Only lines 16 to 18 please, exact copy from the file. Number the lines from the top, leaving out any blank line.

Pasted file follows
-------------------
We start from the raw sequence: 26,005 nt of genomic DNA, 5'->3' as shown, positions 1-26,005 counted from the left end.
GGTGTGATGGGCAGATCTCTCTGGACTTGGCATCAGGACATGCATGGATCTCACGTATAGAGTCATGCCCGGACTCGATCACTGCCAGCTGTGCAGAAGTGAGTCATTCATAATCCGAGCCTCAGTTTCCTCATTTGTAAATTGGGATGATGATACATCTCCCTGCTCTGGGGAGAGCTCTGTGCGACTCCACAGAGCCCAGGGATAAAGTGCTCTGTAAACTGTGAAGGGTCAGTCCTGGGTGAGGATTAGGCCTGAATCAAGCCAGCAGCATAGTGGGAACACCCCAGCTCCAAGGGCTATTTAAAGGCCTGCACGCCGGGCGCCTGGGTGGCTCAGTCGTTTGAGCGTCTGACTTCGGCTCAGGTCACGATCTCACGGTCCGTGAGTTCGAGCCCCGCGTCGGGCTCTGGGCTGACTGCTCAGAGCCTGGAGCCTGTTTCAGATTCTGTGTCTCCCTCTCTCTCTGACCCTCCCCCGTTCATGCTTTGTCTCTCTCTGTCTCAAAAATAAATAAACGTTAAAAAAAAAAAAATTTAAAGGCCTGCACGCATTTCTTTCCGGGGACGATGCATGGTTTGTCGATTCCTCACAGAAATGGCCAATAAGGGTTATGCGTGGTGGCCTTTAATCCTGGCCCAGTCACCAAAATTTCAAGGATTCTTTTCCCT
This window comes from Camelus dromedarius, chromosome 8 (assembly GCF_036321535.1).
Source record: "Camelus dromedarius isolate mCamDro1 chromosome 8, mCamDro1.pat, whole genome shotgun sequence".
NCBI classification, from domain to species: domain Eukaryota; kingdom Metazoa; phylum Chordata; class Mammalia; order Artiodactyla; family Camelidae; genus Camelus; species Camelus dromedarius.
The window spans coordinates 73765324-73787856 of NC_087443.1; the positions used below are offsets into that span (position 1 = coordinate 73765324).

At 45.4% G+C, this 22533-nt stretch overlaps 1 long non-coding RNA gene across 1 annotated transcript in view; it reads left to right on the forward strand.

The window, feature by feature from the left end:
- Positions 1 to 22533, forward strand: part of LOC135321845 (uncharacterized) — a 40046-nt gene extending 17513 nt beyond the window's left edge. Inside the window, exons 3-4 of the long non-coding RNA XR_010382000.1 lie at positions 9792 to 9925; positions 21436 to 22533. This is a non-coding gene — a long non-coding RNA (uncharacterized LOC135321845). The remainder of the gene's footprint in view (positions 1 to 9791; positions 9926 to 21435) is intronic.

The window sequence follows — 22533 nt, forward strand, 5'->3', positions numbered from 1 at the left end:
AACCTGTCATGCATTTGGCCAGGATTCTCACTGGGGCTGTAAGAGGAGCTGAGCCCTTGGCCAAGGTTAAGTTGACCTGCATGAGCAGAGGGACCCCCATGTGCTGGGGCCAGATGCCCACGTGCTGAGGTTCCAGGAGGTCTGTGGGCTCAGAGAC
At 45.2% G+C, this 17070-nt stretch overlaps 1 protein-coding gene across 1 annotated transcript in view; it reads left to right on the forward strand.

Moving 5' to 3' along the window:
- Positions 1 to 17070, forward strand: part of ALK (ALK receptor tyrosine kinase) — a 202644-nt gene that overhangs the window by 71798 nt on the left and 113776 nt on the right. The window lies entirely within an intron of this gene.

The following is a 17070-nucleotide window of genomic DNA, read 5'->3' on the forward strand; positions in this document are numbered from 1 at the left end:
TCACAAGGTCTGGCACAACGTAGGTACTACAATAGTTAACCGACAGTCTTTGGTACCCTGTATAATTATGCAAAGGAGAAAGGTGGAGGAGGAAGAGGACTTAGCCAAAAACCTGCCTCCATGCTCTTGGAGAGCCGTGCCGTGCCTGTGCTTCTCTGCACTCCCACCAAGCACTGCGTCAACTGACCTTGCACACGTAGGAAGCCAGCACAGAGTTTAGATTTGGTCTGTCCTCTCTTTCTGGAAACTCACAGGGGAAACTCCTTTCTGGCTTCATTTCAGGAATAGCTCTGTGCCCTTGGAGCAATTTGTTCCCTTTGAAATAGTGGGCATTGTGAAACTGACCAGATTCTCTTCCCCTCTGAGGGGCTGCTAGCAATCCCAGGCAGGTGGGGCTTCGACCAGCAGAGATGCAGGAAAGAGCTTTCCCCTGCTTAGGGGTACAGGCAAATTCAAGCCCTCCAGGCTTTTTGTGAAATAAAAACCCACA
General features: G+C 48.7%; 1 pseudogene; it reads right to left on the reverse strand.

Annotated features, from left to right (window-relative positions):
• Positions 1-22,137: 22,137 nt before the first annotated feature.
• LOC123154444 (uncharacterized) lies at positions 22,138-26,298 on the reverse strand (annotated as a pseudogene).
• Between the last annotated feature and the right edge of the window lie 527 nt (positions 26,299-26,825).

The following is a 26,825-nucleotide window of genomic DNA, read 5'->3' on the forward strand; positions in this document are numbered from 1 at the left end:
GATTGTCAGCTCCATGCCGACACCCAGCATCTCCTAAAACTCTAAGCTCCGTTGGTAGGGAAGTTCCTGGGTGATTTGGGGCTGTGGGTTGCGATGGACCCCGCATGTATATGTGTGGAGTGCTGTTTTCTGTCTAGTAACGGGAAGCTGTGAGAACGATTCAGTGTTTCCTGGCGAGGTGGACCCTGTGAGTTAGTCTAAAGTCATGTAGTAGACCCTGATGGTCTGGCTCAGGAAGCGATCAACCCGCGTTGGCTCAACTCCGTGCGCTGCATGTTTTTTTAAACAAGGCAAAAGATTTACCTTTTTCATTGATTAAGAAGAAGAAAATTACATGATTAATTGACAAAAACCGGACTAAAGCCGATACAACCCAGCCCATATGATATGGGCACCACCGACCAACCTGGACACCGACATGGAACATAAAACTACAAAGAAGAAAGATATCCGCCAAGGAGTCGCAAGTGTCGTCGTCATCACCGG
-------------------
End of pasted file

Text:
TCACAAGGTCTGGCACAACGTAGGTACTACAATAGTTAACCGACAGTCTTTGGTACCCTGTATAATTATGCAAAGGAGAAAGGTGGAGGAGGAAGAGGACTTAGCCAAAAACCTGCCTCCATGCTCTTGGAGAGCCGTGCCGTGCCTGTGCTTCTCTGCACTCCCACCAAGCACTGCGTCAACTGACCTTGCACACGTAGGAAGCCAGCACAGAGTTTAGATTTGGTCTGTCCTCTCTTTCTGGAAACTCACAGGGGAAACTCCTTTCTGGCTTCATTTCAGGAATAGCTCTGTGCCCTTGGAGCAATTTGTTCCCTTTGAAATAGTGGGCATTGTGAAACTGACCAGATTCTCTTCCCCTCTGAGGGGCTGCTAGCAATCCCAGGCAGGTGGGGCTTCGACCAGCAGAGATGCAGGAAAGAGCTTTCCCCTGCTTAGGGGTACAGGCAAATTCAAGCCCTCCAGGCTTTTTGTGAAATAAAAACCCACA
General features: G+C 48.7%; 1 pseudogene; it reads right to left on the reverse strand.

Annotated features, from left to right (window-relative positions):